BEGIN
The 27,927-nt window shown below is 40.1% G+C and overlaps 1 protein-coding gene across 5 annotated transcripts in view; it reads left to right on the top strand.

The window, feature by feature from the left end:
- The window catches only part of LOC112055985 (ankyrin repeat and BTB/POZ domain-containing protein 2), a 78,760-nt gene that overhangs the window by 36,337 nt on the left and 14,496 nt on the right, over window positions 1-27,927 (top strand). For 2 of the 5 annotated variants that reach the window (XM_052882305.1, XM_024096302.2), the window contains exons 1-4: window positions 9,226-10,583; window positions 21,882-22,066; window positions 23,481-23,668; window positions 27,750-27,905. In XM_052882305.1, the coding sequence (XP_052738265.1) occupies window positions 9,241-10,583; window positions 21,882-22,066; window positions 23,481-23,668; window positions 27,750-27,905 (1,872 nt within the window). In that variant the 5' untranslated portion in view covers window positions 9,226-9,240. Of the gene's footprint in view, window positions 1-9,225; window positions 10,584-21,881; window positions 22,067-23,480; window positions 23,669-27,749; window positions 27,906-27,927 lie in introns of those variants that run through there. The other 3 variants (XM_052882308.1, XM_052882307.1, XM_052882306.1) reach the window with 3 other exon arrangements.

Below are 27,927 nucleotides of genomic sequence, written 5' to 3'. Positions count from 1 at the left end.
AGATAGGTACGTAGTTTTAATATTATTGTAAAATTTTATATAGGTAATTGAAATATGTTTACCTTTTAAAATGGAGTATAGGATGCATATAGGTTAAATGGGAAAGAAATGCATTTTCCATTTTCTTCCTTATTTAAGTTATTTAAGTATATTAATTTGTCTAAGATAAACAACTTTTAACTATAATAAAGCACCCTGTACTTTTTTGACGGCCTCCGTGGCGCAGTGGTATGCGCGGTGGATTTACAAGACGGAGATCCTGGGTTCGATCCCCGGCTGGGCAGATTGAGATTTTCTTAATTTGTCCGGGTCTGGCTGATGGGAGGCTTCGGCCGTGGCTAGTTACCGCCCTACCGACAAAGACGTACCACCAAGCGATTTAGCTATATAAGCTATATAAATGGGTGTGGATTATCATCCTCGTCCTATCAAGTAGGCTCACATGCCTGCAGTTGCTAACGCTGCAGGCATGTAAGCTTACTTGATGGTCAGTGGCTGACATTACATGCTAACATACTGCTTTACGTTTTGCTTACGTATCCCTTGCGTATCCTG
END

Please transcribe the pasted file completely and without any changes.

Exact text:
The 27,927-nt window shown below is 40.1% G+C and overlaps 1 protein-coding gene across 5 annotated transcripts in view; it reads left to right on the top strand.

The window, feature by feature from the left end:
- The window catches only part of LOC112055985 (ankyrin repeat and BTB/POZ domain-containing protein 2), a 78,760-nt gene that overhangs the window by 36,337 nt on the left and 14,496 nt on the right, over window positions 1-27,927 (top strand). For 2 of the 5 annotated variants that reach the window (XM_052882305.1, XM_024096302.2), the window contains exons 1-4: window positions 9,226-10,583; window positions 21,882-22,066; window positions 23,481-23,668; window positions 27,750-27,905. In XM_052882305.1, the coding sequence (XP_052738265.1) occupies window positions 9,241-10,583; window positions 21,882-22,066; window positions 23,481-23,668; window positions 27,750-27,905 (1,872 nt within the window). In that variant the 5' untranslated portion in view covers window positions 9,226-9,240. Of the gene's footprint in view, window positions 1-9,225; window positions 10,584-21,881; window positions 22,067-23,480; window positions 23,669-27,749; window positions 27,906-27,927 lie in introns of those variants that run through there. The other 3 variants (XM_052882308.1, XM_052882307.1, XM_052882306.1) reach the window with 3 other exon arrangements.

Below are 27,927 nucleotides of genomic sequence, written 5' to 3'. Positions count from 1 at the left end.
AGATAGGTACGTAGTTTTAATATTATTGTAAAATTTTATATAGGTAATTGAAATATGTTTACCTTTTAAAATGGAGTATAGGATGCATATAGGTTAAATGGGAAAGAAATGCATTTTCCATTTTCTTCCTTATTTAAGTTATTTAAGTATATTAATTTGTCTAAGATAAACAACTTTTAACTATAATAAAGCACCCTGTACTTTTTTGACGGCCTCCGTGGCGCAGTGGTATGCGCGGTGGATTTACAAGACGGAGATCCTGGGTTCGATCCCCGGCTGGGCAGATTGAGATTTTCTTAATTTGTCCGGGTCTGGCTGATGGGAGGCTTCGGCCGTGGCTAGTTACCGCCCTACCGACAAAGACGTACCACCAAGCGATTTAGCTATATAAGCTATATAAATGGGTGTGGATTATCATCCTCGTCCTATCAAGTAGGCTCACATGCCTGCAGTTGCTAACGCTGCAGGCATGTAAGCTTACTTGATGGTCAGTGGCTGACATTACATGCTAACATACTGCTTTACGTTTTGCTTACGTATCCCTTGCGTATCCTG